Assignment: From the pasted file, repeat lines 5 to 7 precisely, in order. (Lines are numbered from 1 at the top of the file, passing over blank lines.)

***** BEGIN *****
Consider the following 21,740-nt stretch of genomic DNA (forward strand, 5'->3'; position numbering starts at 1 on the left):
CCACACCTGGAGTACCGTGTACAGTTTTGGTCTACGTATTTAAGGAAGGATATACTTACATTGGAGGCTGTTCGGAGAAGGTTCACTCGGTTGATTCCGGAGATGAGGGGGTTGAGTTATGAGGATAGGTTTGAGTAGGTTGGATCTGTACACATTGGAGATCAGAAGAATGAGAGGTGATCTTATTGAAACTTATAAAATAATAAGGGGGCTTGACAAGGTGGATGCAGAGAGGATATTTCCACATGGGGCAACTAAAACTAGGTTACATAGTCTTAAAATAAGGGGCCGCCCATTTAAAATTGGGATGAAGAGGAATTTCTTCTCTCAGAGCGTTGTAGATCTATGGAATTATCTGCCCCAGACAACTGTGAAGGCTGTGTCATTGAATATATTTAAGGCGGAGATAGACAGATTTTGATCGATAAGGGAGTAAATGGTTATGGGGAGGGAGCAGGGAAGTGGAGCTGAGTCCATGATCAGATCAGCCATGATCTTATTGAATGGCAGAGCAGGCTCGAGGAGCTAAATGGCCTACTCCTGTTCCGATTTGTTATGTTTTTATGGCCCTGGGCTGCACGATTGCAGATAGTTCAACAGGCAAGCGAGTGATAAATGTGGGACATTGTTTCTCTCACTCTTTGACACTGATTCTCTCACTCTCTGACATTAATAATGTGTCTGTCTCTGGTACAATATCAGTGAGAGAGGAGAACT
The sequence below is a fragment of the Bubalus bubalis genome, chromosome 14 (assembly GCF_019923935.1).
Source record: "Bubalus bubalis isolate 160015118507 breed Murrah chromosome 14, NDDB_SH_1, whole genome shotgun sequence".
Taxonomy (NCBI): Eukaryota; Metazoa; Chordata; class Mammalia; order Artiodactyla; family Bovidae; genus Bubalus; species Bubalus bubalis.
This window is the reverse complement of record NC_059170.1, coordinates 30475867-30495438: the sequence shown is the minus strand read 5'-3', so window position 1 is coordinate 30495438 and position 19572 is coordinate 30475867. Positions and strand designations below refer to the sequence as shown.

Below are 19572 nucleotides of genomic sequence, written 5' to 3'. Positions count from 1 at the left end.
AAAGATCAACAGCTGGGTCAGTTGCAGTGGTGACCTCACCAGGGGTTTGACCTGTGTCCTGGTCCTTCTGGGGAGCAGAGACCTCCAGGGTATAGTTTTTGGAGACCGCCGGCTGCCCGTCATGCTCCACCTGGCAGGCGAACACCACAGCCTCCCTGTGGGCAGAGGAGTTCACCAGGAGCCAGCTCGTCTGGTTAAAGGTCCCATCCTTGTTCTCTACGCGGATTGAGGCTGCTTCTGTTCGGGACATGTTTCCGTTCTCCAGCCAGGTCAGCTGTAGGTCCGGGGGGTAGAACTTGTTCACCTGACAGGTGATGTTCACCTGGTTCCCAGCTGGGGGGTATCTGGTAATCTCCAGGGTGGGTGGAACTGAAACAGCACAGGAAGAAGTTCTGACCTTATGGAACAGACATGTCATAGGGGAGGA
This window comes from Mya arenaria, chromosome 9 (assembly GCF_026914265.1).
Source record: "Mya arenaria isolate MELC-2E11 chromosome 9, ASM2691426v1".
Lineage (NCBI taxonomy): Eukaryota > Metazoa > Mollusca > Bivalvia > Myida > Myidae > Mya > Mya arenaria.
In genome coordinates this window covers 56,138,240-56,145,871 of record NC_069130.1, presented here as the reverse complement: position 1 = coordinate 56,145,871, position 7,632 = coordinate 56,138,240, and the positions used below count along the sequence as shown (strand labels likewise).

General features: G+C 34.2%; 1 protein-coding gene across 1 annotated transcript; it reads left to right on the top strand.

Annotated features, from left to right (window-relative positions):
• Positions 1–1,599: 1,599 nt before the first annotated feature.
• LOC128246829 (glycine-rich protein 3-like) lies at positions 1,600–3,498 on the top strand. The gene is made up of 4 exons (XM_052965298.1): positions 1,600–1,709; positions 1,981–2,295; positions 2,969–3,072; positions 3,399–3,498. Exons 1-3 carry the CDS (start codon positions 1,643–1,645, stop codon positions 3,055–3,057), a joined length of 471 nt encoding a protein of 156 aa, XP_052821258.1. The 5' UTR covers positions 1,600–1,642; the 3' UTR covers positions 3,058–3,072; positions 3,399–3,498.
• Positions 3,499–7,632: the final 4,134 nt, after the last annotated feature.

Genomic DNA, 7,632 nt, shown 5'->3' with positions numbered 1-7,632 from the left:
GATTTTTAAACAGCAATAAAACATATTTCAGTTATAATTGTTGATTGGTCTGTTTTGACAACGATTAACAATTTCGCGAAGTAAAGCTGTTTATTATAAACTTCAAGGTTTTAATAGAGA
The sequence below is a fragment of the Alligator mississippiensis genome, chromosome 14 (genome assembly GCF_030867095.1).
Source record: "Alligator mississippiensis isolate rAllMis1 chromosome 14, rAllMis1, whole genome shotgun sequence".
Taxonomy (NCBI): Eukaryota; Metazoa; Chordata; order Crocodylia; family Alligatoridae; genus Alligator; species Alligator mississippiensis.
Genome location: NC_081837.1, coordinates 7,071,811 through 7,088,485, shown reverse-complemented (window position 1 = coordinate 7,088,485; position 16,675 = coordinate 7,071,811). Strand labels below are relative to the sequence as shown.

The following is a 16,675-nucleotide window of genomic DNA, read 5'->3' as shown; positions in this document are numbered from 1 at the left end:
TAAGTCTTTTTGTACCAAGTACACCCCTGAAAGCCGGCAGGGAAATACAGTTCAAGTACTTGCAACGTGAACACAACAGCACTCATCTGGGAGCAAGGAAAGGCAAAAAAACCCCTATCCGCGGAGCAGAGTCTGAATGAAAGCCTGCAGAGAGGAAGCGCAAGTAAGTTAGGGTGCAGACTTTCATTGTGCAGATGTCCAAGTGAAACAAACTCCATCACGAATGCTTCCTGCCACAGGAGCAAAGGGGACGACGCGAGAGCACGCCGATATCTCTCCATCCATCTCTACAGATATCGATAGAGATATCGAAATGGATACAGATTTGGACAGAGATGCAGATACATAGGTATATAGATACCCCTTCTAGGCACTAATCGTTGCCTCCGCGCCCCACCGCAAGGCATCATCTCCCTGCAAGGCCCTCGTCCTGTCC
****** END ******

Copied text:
Taxonomy (NCBI): Eukaryota; Metazoa; Chordata; class Mammalia; order Artiodactyla; family Bovidae; genus Bubalus; species Bubalus bubalis.
This window is the reverse complement of record NC_059170.1, coordinates 30475867-30495438: the sequence shown is the minus strand read 5'-3', so window position 1 is coordinate 30495438 and position 19572 is coordinate 30475867. Positions and strand designations below refer to the sequence as shown.

Below are 19572 nucleotides of genomic sequence, written 5' to 3'. Positions count from 1 at the left end.